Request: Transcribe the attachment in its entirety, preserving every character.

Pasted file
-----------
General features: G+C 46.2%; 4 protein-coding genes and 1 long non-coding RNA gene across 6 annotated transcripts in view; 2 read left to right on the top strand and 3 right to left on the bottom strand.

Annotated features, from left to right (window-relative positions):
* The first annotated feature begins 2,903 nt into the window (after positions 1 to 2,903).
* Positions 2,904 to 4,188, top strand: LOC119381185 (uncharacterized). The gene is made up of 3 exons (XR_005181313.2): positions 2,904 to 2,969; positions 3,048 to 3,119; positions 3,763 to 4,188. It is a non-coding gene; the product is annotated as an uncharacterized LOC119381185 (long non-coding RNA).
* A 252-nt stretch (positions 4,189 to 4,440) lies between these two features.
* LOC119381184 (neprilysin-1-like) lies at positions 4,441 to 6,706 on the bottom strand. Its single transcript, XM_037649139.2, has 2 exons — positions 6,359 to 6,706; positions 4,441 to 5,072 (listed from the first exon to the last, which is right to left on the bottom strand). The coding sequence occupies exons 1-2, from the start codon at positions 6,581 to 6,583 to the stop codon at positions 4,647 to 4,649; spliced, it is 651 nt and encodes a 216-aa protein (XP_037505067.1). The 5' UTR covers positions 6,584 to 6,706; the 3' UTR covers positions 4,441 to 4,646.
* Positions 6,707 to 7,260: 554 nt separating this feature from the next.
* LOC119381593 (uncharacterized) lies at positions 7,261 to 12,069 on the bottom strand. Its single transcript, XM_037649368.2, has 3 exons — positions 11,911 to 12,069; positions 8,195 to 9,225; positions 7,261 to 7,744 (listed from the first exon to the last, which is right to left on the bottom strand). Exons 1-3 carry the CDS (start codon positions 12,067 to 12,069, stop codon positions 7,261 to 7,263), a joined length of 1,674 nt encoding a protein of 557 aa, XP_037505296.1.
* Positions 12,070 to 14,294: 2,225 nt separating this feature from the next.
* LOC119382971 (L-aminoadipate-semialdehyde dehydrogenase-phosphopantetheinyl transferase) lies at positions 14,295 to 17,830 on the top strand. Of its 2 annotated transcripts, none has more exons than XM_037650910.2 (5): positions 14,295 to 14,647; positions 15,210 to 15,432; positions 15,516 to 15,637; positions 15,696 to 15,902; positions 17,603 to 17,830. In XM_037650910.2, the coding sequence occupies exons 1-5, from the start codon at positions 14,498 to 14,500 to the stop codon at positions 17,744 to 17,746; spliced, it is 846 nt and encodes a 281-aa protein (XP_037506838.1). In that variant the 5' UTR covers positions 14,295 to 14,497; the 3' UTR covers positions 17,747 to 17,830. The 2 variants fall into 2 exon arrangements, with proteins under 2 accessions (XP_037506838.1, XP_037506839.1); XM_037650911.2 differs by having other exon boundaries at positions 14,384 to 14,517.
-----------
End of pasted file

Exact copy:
General features: G+C 46.2%; 4 protein-coding genes and 1 long non-coding RNA gene across 6 annotated transcripts in view; 2 read left to right on the top strand and 3 right to left on the bottom strand.

Annotated features, from left to right (window-relative positions):
* The first annotated feature begins 2,903 nt into the window (after positions 1 to 2,903).
* Positions 2,904 to 4,188, top strand: LOC119381185 (uncharacterized). The gene is made up of 3 exons (XR_005181313.2): positions 2,904 to 2,969; positions 3,048 to 3,119; positions 3,763 to 4,188. It is a non-coding gene; the product is annotated as an uncharacterized LOC119381185 (long non-coding RNA).
* A 252-nt stretch (positions 4,189 to 4,440) lies between these two features.
* LOC119381184 (neprilysin-1-like) lies at positions 4,441 to 6,706 on the bottom strand. Its single transcript, XM_037649139.2, has 2 exons — positions 6,359 to 6,706; positions 4,441 to 5,072 (listed from the first exon to the last, which is right to left on the bottom strand). The coding sequence occupies exons 1-2, from the start codon at positions 6,581 to 6,583 to the stop codon at positions 4,647 to 4,649; spliced, it is 651 nt and encodes a 216-aa protein (XP_037505067.1). The 5' UTR covers positions 6,584 to 6,706; the 3' UTR covers positions 4,441 to 4,646.
* Positions 6,707 to 7,260: 554 nt separating this feature from the next.
* LOC119381593 (uncharacterized) lies at positions 7,261 to 12,069 on the bottom strand. Its single transcript, XM_037649368.2, has 3 exons — positions 11,911 to 12,069; positions 8,195 to 9,225; positions 7,261 to 7,744 (listed from the first exon to the last, which is right to left on the bottom strand). Exons 1-3 carry the CDS (start codon positions 12,067 to 12,069, stop codon positions 7,261 to 7,263), a joined length of 1,674 nt encoding a protein of 557 aa, XP_037505296.1.
* Positions 12,070 to 14,294: 2,225 nt separating this feature from the next.
* LOC119382971 (L-aminoadipate-semialdehyde dehydrogenase-phosphopantetheinyl transferase) lies at positions 14,295 to 17,830 on the top strand. Of its 2 annotated transcripts, none has more exons than XM_037650910.2 (5): positions 14,295 to 14,647; positions 15,210 to 15,432; positions 15,516 to 15,637; positions 15,696 to 15,902; positions 17,603 to 17,830. In XM_037650910.2, the coding sequence occupies exons 1-5, from the start codon at positions 14,498 to 14,500 to the stop codon at positions 17,744 to 17,746; spliced, it is 846 nt and encodes a 281-aa protein (XP_037506838.1). In that variant the 5' UTR covers positions 14,295 to 14,497; the 3' UTR covers positions 17,747 to 17,830. The 2 variants fall into 2 exon arrangements, with proteins under 2 accessions (XP_037506838.1, XP_037506839.1); XM_037650911.2 differs by having other exon boundaries at positions 14,384 to 14,517.